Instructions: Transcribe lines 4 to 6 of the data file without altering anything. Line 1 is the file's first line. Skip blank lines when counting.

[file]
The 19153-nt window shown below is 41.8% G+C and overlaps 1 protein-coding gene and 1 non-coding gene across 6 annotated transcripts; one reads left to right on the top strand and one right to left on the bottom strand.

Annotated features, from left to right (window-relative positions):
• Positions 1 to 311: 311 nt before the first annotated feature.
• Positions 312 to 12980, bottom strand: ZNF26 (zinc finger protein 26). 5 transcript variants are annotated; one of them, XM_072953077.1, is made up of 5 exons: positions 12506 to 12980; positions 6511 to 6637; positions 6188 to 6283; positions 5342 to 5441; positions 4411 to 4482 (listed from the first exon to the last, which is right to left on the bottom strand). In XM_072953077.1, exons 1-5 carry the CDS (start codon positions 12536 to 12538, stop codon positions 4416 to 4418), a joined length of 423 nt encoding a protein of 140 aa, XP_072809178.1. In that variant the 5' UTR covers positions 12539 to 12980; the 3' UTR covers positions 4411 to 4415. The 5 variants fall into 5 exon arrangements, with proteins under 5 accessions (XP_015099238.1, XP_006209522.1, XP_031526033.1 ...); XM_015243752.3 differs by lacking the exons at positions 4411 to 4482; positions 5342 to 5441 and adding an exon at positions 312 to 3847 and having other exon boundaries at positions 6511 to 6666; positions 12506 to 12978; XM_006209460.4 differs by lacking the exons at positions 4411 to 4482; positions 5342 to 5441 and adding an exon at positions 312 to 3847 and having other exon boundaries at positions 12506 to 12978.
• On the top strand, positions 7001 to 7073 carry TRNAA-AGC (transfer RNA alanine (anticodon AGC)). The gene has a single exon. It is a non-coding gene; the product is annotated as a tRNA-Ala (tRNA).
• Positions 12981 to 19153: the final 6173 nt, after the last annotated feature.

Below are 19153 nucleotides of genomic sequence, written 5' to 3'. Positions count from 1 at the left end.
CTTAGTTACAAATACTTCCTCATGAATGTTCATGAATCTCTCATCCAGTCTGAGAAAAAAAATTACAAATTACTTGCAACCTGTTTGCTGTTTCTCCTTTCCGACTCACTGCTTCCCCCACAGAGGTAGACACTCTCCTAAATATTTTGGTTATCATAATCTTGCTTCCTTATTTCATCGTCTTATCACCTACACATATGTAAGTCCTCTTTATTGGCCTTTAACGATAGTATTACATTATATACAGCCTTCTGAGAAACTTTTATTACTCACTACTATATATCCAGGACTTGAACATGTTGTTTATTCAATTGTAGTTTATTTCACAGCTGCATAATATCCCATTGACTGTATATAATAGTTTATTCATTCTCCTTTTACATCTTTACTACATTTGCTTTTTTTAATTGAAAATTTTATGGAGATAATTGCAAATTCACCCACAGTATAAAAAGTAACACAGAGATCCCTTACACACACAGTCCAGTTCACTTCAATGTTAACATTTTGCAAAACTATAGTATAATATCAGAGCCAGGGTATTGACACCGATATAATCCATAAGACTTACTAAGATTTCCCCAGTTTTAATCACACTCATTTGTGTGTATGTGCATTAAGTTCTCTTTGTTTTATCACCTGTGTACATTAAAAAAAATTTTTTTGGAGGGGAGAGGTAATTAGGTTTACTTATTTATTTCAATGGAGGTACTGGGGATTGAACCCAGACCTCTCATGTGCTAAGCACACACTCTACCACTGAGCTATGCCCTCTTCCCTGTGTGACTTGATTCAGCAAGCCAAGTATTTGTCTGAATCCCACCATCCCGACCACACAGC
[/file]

• Positions 312 to 12980, bottom strand: ZNF26 (zinc finger protein 26). 5 transcript variants are annotated; one of them, XM_072953077.1, is made up of 5 exons: positions 12506 to 12980; positions 6511 to 6637; positions 6188 to 6283; positions 5342 to 5441; positions 4411 to 4482 (listed from the first exon to the last, which is right to left on the bottom strand). In XM_072953077.1, exons 1-5 carry the CDS (start codon positions 12536 to 12538, stop codon positions 4416 to 4418), a joined length of 423 nt encoding a protein of 140 aa, XP_072809178.1. In that variant the 5' UTR covers positions 12539 to 12980; the 3' UTR covers positions 4411 to 4415. The 5 variants fall into 5 exon arrangements, with proteins under 5 accessions (XP_015099238.1, XP_006209522.1, XP_031526033.1 ...); XM_015243752.3 differs by lacking the exons at positions 4411 to 4482; positions 5342 to 5441 and adding an exon at positions 312 to 3847 and having other exon boundaries at positions 6511 to 6666; positions 12506 to 12978; XM_006209460.4 differs by lacking the exons at positions 4411 to 4482; positions 5342 to 5441 and adding an exon at positions 312 to 3847 and having other exon boundaries at positions 12506 to 12978.
• On the top strand, positions 7001 to 7073 carry TRNAA-AGC (transfer RNA alanine (anticodon AGC)). The gene has a single exon. It is a non-coding gene; the product is annotated as a tRNA-Ala (tRNA).
• Positions 12981 to 19153: the final 6173 nt, after the last annotated feature.